The understated earth-tone house of Jordanian architect and painter Ammar Khammash has its back to the wealthy hills of west Amman and faces the poor quarters of the east—favoring sweeping cliff-side views over a luxury-neighborhood lookout.
“For me, the location is most important,” says Mr. Khammash, who designed his dream home on a cliff overlooking the capital city of Amman. “I wanted a place where there was no other construction, where I could have a view. That’s why I wanted a cliff—even though it was difficult.”
The 53-year-old Amman native says he bought the property in 2000 for $145,000—half the price of the land across the street because of the cliff. But for Mr. Khammash the setting provided a challenge that would be rewarded with a breathtaking vista.
Using concrete reinforcements and retaining walls, he and a partner built a seven-story apartment building into the jagged hill at a cost of $1.2 million. Mr. Khammash took the top two floors to create a 3,874-square-foot, one-bedroom, three-bathroom home with a terrace. His partner took the next floor; the remaining five units (the ground floor has two apartments) were sold between them.
Since then, developers have taken notice of the location, and Mr. Khammash now has neighbors on either side and more coming in the neighborhood—a bittersweet result of his project. Several residents in the area are diplomats from foreign embassies.
Mr. Khammash is known in Jordan for his cultural and environmental preservation work, in which he uses local and natural materials. One recent project, the Feynan Ecolodge hotel in Jordan’s Dana Biosphere Reserve, has won four international awards for sustainable development since it opened in 2005. The hotel uses solar power, and passive cooling and heating, and is off the electricity grid. Stone shelves offer protection from and absorb heat, as does the layered dome ceiling. The candles used at night are made by the local Bedouin community to create jobs.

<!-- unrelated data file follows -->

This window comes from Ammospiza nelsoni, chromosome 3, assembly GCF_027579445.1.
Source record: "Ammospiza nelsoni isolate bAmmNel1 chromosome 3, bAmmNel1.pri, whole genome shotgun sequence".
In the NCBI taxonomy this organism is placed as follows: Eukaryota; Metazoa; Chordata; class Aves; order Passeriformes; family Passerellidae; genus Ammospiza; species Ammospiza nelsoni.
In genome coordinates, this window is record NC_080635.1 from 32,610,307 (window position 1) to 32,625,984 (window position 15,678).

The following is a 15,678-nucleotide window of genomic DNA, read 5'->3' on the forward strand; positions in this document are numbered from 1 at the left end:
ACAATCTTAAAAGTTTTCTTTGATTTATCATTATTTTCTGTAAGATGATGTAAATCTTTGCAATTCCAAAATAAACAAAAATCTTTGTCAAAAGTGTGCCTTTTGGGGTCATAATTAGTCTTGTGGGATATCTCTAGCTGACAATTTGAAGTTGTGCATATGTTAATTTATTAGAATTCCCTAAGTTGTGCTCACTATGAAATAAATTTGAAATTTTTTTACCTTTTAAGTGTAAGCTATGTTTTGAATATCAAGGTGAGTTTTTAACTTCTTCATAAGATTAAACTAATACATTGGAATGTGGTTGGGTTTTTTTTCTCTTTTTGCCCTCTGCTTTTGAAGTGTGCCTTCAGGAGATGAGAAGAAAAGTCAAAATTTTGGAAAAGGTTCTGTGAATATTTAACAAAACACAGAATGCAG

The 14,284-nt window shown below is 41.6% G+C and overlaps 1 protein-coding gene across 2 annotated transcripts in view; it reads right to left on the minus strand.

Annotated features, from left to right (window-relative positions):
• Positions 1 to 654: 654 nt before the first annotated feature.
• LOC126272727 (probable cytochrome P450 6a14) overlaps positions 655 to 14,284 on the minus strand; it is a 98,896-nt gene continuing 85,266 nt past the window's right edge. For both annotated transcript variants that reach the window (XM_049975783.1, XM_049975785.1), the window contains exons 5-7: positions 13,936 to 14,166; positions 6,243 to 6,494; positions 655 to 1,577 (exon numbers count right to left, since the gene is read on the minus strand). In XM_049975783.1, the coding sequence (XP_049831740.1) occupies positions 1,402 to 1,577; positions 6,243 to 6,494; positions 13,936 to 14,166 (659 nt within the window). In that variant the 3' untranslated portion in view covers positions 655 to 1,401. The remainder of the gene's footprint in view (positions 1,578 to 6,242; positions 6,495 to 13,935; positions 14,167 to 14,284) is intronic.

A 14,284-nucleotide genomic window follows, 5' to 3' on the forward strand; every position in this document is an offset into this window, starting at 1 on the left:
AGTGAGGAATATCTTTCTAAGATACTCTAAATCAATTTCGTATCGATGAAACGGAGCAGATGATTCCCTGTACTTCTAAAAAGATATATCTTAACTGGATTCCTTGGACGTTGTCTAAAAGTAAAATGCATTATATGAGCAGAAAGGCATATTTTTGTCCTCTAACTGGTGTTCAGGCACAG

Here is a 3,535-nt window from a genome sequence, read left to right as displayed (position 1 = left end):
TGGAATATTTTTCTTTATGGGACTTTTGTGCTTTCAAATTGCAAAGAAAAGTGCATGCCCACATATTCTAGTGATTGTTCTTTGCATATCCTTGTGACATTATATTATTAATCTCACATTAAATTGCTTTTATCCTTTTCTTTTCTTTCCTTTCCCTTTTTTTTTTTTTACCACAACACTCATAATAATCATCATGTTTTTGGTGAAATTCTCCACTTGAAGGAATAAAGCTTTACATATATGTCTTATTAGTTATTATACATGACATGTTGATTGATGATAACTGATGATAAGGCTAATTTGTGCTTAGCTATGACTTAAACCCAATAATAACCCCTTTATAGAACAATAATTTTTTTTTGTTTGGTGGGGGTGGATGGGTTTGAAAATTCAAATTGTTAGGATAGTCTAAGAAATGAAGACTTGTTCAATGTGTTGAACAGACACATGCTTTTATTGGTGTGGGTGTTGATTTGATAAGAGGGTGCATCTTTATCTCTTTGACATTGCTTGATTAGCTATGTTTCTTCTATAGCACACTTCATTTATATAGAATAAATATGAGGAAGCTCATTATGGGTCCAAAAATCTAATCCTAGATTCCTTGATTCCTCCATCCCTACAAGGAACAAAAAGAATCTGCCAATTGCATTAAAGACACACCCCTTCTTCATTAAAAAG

In the 1990s, Mr. Khammash worked in the Jordanian town of Madaba on the restoration of churches and designed a shelter for Byzantine mosaics. The decade before, he built two tourist retreats by the ruins of the Roman city of Pella in northwest Jordan, using indigenous stones and old craftsman techniques.
Mr. Khammash says his design and building sense was influenced in part by his father, a structural engineer whose work exposed him at an early age to different types of stones and landscapes.
Mr. Khammash has a second home in Pella, a retreat he designed in a traditional Ottoman style to complement the surrounding landscape and old structures.
“No site is empty,” he says. “The wind and the sun and the flora and the fauna belong there, and we have to take the permission of the elements to change the site. Otherwise we’re forcing the site to be what we want it to be. A good building befriends the site.”
Mr. Khammash is also an artist, and his watercolor paintings have been shown in Europe, the U.S. and Asia. These days, his paintings take up more of his time than his architecture.
Source: Wall Street Journal